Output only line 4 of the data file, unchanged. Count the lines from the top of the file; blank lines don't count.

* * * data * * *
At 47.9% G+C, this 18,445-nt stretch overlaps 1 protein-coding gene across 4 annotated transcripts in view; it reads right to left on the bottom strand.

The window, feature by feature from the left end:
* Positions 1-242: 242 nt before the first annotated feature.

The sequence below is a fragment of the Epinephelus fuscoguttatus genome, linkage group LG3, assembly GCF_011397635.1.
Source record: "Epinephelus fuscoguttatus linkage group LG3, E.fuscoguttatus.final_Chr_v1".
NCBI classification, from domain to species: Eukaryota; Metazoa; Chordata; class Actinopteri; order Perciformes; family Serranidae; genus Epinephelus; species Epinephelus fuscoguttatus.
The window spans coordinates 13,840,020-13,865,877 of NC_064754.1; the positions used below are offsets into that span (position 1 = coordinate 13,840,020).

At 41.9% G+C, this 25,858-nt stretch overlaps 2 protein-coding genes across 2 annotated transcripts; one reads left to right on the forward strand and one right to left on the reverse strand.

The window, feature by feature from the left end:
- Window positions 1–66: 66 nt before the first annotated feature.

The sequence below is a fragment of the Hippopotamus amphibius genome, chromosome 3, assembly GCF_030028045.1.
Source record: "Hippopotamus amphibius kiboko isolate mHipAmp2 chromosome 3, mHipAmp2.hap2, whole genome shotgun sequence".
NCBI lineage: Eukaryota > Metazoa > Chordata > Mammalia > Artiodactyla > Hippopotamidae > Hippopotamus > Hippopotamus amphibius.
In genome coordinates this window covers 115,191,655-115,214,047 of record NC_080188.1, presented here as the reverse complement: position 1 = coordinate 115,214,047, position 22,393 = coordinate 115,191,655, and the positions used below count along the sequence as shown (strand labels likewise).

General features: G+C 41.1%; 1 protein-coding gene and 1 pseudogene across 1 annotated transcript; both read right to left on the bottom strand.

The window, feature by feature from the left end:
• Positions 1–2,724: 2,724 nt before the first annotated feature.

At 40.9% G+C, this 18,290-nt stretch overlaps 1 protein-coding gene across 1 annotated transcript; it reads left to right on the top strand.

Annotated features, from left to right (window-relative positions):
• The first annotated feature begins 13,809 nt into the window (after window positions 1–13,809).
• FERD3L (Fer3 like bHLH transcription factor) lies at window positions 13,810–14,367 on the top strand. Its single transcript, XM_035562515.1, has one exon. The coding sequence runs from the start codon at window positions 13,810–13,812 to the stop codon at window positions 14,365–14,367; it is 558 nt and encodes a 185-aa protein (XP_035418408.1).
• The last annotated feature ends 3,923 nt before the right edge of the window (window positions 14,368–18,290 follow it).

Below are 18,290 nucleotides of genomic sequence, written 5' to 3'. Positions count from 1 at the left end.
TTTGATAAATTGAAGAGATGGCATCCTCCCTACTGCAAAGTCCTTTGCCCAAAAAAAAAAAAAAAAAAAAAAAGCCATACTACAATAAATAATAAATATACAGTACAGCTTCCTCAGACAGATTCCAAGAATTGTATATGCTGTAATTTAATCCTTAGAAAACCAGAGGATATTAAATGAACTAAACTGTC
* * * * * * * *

The sequence below is a fragment of the Epinephelus fuscoguttatus genome, linkage group LG3, assembly GCF_011397635.1.